Wednesday 18 October 2017 / 09:17 AM

Moyes – Surely His Job Is No Longer Safe

Another night, another truly woeful performance from Manchester United. Whilst the demise of the greatest team in English football history is still funny for non-United fans, it is rapidly reaching the point where it is expected, predictable and rather depressing.

Although there is no doubt that Olympiakos played particularly well on the night, we should be under no illusions as to the strength of the opposition that David Moyes’ side faced on Tuesday. The Greek champions were widely regarded as the weakest side to have made it through to this year’s last-16 and came a distant second to a PSG side in their group stages. For a United side to pitch up and play this badly and lose this emphatically against a side of this ilk is unforgiveable.

The most concerning thing about the current malaise (has the malaise perhaps gone on too long for it to be called a mere malaise?) is that there is a palpable sense of apathy among the players on the pitch. Olympiakos did not comfortably win Tuesday night’s game because they had 11 better players on the pitch, but rather they won because they wanted it more. Michel’s side pressed and pressed and pressed, and United simply had no answer for this tactic. Rather than doing some pressing of their own, it seemed that United’s tactic was to sit back and soak up the attacks of a supposedly weaker team and then hit them on the counter attack. However, their inability to stifle the Greek raids meant that the latter part of that gameplan never reached fruition, and on the rare occasions it did, the players looked lacklustre, disinterested and at times, downright clumsy.

It is looking increasingly likely that Moyes is getting a ‘bye’ this season. I see no other reason why he is able to send out his team serving out this sort of nonsense and get away with it. If Jose Mourinho had taken over Chelsea, taken them to 11 points shy off fourth place, out of the FA Cup in the fourth round and lost their last-16 away tie against the weakest side in the draw by two goals all the while spending around £65m, there is no way he would still be in a job. However, the message after every devastating loss is an all-too uninspiring “We’ll just keep going”, and the board seem to be swallowing that claptrap too.

Plenty of pundits last night seemed to be suggesting that the players needed to carry the can for the performance, and there is obviously a sense in which that is true. But the long and short of it is that David Moyes picks the players, and he tells the players how to play. He then has 90 minutes to attempt to alter the way his players are playing if he doesn’t think it’s working. He is also at liberty to make three changes to his team during the course of the match to further try to alter the way the game is going. Ultimately the buck stops with Moyes.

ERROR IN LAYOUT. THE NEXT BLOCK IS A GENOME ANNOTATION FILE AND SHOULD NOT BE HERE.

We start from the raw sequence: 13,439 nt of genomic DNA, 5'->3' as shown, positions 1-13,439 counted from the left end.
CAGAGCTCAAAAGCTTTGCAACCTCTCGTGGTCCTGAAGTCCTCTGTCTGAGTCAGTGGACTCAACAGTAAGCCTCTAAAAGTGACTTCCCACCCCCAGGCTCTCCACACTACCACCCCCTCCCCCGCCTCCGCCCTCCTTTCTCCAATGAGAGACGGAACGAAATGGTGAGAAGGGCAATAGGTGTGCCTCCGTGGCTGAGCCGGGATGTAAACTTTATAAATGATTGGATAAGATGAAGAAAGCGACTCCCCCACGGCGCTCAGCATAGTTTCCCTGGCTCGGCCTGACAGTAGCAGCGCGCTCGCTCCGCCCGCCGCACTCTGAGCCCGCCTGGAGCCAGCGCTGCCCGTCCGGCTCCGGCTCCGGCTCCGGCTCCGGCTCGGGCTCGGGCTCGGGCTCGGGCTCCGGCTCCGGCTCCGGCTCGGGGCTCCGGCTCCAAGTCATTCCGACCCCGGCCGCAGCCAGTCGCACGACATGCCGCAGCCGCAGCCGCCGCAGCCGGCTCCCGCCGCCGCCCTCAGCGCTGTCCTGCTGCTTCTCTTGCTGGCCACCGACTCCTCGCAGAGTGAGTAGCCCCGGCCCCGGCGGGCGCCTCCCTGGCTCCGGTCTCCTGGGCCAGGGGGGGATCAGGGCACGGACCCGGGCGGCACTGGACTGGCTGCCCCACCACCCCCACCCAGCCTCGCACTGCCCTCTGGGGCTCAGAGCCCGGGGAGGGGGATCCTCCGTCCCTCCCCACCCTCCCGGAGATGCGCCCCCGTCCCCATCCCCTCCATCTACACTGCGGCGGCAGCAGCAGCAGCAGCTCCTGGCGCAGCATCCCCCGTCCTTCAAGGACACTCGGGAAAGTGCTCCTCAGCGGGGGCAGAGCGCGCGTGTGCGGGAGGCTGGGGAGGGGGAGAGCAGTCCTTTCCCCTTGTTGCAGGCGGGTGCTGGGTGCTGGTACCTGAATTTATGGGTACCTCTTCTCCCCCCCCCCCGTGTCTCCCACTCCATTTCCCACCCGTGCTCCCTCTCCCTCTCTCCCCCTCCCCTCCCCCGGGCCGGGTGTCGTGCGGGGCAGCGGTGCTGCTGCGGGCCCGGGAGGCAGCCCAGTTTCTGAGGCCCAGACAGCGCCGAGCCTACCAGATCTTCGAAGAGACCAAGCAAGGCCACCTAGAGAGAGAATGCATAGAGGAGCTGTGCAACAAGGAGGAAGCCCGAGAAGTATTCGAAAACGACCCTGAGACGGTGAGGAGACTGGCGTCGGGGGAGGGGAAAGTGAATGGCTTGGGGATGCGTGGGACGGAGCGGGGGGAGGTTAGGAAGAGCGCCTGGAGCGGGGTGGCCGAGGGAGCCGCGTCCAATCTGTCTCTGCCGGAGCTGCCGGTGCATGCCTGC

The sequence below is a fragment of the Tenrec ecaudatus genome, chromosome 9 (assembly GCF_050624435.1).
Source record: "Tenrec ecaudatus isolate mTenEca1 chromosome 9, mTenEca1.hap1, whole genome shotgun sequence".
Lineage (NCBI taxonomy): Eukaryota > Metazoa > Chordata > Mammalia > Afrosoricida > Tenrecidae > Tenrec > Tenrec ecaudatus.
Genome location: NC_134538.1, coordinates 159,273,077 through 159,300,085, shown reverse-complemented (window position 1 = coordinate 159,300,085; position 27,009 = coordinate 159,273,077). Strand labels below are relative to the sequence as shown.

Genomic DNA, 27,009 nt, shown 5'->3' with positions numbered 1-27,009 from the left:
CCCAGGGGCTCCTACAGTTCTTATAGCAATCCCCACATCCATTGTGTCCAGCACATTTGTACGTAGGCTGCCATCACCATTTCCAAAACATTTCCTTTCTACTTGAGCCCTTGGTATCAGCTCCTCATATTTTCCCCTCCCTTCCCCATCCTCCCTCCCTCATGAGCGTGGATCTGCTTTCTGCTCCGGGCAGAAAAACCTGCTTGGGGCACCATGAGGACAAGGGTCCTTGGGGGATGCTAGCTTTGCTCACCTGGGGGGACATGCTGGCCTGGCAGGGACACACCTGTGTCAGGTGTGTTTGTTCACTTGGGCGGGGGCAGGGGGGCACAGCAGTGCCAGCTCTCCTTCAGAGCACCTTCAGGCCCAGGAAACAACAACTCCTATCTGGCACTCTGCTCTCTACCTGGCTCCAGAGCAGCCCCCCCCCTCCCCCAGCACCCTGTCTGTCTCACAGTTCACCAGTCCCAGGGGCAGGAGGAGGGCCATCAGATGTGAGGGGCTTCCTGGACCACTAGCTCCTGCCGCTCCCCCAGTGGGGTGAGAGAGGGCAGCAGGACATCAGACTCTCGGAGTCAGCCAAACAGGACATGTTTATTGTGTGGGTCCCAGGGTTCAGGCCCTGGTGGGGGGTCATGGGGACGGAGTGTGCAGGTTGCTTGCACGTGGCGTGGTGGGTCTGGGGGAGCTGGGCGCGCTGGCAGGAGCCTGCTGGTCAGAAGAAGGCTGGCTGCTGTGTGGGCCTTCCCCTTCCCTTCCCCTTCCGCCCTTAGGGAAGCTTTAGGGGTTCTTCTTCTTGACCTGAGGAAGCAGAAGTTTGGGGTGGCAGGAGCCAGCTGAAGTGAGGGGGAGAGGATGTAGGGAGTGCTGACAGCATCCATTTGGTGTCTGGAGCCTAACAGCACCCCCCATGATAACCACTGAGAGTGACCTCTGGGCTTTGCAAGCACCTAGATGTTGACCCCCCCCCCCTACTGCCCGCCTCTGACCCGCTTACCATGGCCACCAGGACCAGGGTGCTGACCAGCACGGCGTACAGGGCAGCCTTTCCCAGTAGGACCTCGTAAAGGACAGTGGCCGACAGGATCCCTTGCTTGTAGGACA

There is plenty to question about the team that he sent out on Tuesday night. Rio Ferdinand in particular was absolutely woeful and seemed short on match fitness, confidence or both. It is Moyes’ job to address that concern, and if he had any concerns about Ferdinand’s fitness, he should not have picked him. If he didn’t have any concerns about his fitness, one has to question why, given that it was clearly evident that Ferdinand wasn’t at the races on Tuesday night.

The curious case of Adnan Janujaz looms over Moyes’ head too. In the buildup to this game Moyes had cited Liverpool’s Champions League winning season in 2005 in which they qualified for the Champions League despite finishing outside the top four as a possible inspiration for his side this season. In other words, this was Moyes admitting that the Red Devils are unlikely to qualify for the Champions League via league position. Once this admission has been made, the Champions League assumes an increased level of importance, as is the only way United will get back into the competition next year. With that in mind, it is mind boggling to think that United chose to make the trip to Greece without one of their most devastating players. He may be young, but Janujaz has been one of the few bright sparks in a torrid season for United, and his lack of faith in the youngster was rewarded with a loss that will make it very difficult for United to progress beyond this round.

In saying that, Moyes has been given a bye for this season, I am perhaps reckoning without the opinion of the players. If the Scot were to lose the dressing room, I feel fairly confident that that could spell the end for this disastrous regime. During Michael Carrick’s post-match interview, I believe we may have seen the tide turning. He was courteous and polite as he always is, but when asked whether it was the players who should receive the blame rather than the manager, he refused to give a straight answer. Generally, when players are behind their manager, there is only one answer to that question, and that’s, “Yes, we are to blame, we are going to try harder for David”. This sort of answer was notable by its absence and given the rumours surrounding the happiness of Van Persie, Ferdinand, Vidic and Evra, it is not a stretch to surmise that perhaps Moyes may have already lost a proportion of the dressing room. Surely a last-16 exit will account for the rest.

If the United hierarchy are sensible, Moyes will have one final chance to save his job: at home to Olympiakos. Failure in the return leg is unthinkable, and logic would dictate that such a failure would result in the curtain being closed on a truly disastrous reign.



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Seb Greenwood

CBS’s longest-serving contributor, Englishman Seb is our leading football correspondent, pulling no punches with his opinions on the Premier League and the international scene.

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